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Courtesy of Newsha Tavakolian

Documenting The Search For Identity In Iran

“As a child, I never had a photo album, nor did I have many pictures of my childhood,” says Newsha Tavakolian, the 34-year-old Iranian photographer and one of the newest members of the Magnum Photo Agency. “So I always had this obsession with the childhood photos of other people.”

Tavakolian was raised in a country not known for its tolerance of journalists and reporters, or conceptual photographers, particularly when they happen to be women. A self-taught, entirely independent photographer, she has received precious little attention from the Western world, and not a lot in the way of support from her country of birth.

That hasn’t stopped her. Last year, Tavakolian became the only female photographer from the Middle East to be part of Magnum, the world’s most iconic photography collective. She has photographed, as close as anyone, the ongoing war in Iraq, sectarian conflicts in Yemen, Lebanon, Pakistan and, most recently, the living hell in Syria.
Courtesy of Newsha Tavakolian
Tavakolian was born in the midst of the Iranian revolution. After struggling with dyslexia throughout her school life, a 16-year-old Newsha began working on a woman’s magazine in Tehran, after having her first photo published on the front of her local newspaper, Zan. It was from this unlikely vantage point that Tavakolian witnessed the 1999 student uprising in Iran. The protests began after the forced closure of a progressive newspaper called Salam. As Tehran became engulfed by violent protests and rioting, with disparate militia marching the streets and Western journalists confined to their hotels, the still-teenage Tavakolian “spent a week scaling trees and perching above with a zoom lens.”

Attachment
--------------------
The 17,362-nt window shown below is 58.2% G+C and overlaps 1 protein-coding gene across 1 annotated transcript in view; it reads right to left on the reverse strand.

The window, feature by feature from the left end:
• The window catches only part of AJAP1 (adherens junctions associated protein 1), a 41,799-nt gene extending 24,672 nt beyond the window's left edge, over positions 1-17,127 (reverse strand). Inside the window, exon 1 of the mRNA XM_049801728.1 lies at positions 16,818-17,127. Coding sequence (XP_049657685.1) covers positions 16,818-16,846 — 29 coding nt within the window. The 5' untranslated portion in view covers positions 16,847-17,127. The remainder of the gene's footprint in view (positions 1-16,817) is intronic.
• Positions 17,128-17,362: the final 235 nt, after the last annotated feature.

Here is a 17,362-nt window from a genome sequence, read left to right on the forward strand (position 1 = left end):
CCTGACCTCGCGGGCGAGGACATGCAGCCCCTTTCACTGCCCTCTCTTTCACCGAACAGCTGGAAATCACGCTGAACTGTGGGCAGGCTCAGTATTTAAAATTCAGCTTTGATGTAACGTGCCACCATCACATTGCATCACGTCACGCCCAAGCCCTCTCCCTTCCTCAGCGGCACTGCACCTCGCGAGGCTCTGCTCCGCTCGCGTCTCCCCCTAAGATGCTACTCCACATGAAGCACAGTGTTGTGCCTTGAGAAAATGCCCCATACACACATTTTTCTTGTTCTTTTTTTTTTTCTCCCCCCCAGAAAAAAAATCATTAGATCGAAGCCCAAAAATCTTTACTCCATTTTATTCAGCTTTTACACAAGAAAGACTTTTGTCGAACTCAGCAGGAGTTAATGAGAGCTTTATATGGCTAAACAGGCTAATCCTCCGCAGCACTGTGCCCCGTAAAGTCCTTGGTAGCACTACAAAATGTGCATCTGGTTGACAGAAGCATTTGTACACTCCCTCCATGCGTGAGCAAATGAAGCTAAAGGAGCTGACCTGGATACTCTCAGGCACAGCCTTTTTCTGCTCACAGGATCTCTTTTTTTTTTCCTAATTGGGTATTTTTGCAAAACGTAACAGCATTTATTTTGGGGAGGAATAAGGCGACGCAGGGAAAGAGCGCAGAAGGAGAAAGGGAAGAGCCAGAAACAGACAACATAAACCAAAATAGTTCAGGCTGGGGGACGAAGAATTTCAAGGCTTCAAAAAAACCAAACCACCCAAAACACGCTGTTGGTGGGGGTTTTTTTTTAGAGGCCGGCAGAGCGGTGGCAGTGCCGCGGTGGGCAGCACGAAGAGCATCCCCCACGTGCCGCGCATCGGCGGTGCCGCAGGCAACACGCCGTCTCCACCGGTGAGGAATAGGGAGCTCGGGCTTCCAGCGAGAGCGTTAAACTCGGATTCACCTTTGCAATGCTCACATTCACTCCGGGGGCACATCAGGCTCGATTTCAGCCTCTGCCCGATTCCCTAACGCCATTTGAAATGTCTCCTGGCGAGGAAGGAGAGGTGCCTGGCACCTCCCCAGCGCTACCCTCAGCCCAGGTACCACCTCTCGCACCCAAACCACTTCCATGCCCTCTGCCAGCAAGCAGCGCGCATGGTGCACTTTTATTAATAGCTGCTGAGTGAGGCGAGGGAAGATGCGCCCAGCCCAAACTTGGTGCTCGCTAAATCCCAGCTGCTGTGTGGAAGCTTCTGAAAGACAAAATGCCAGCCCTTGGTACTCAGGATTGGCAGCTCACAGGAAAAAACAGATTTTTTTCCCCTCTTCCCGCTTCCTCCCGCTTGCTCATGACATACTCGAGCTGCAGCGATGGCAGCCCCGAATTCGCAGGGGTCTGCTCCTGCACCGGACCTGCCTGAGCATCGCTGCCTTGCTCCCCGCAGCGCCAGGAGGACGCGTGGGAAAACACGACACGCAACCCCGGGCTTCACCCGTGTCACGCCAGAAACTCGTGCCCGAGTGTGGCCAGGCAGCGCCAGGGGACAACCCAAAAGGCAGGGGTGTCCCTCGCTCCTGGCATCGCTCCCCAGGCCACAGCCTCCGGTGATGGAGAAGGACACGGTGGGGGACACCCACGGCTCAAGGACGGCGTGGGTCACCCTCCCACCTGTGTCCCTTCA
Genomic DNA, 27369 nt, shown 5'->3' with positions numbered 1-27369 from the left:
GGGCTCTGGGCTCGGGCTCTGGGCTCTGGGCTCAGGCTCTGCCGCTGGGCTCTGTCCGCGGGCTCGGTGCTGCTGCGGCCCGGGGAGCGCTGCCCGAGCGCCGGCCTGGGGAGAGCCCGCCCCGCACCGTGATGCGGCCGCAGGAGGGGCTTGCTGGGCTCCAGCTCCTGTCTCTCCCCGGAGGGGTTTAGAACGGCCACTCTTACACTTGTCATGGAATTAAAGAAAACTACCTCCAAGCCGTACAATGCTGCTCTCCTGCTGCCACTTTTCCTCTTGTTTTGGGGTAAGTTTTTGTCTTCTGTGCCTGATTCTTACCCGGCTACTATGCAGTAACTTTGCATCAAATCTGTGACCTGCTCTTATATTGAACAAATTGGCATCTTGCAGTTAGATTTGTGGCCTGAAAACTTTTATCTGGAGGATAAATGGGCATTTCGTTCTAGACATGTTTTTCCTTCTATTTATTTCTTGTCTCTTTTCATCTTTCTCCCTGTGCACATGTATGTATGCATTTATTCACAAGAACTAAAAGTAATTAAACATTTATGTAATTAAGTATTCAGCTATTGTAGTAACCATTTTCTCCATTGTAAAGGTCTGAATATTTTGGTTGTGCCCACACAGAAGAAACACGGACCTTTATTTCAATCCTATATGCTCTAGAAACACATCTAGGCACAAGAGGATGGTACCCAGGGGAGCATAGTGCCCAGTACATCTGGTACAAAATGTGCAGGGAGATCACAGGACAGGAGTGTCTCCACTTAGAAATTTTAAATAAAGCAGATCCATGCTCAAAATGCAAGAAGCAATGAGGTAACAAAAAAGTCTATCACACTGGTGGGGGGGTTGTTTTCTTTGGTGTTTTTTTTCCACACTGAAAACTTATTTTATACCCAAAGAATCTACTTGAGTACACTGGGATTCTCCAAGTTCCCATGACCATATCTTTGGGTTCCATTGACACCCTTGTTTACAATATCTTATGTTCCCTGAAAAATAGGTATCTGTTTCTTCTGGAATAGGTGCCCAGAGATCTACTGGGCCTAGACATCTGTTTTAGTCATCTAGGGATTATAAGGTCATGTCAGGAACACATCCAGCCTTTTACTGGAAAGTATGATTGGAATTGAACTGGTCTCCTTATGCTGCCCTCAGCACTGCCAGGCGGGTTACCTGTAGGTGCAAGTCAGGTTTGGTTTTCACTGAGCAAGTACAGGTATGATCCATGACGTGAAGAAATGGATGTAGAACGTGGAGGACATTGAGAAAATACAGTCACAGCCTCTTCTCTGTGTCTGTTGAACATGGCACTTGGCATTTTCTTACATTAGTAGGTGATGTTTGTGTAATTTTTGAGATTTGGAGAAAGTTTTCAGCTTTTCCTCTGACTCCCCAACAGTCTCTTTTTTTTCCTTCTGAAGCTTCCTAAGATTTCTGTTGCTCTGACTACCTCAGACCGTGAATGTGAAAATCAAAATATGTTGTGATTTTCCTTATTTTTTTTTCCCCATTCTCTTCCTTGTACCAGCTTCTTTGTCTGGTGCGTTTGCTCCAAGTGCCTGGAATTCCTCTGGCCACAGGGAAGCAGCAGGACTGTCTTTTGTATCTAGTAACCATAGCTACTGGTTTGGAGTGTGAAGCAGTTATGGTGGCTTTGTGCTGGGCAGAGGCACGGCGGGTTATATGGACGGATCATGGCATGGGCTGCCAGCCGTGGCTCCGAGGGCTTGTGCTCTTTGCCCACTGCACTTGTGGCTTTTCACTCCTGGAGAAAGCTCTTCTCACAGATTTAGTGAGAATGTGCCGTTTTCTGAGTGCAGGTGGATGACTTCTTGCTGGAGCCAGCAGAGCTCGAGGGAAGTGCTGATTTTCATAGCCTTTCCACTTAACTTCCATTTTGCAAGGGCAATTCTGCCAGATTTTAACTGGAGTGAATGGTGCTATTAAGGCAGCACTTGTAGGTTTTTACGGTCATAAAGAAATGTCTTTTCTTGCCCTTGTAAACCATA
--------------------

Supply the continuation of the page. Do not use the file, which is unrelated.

Her images were picked up by the Western media, and a year later, whilst still based in Iran, Tavakolian gained representation by Polaris Images, the New York-based photo agency. Writing in Time magazine, the American-Iranian journalist Azadeh Moaveni said of her friend: “She was disarmingly young in those days, girlish and funny in a way that made you forget she had already become one of the most intrepid and influential photojournalists in the country, and of her generation.”
In 2009, Newsha took to the streets to photograph the impact the Presidential elections might have on her country. Without going into details, the experience “ended in chaos,” she says, forcing her to stop her photojournalism work. Largely confined to her flat, a sprawling high-rise in the centre of Tehran, she began working, for the first time, on a more conceptual project, one that mixes social documentary with something more akin to art.

“For me, Iran is the country where I was born, I went to school here, started my career, and never left,” she says. “As a photographer, I have always struggled with how to perceive my society, with all its complexities and misunderstandings.”

A close engagement with this struggle resulted in her first major series, “Blank Pages of an Iranian Photo Album”, a stunningly intimate, complex and challenging collection of insights into the middle-class, millennial Iranians with whom she shares her life in Tehran.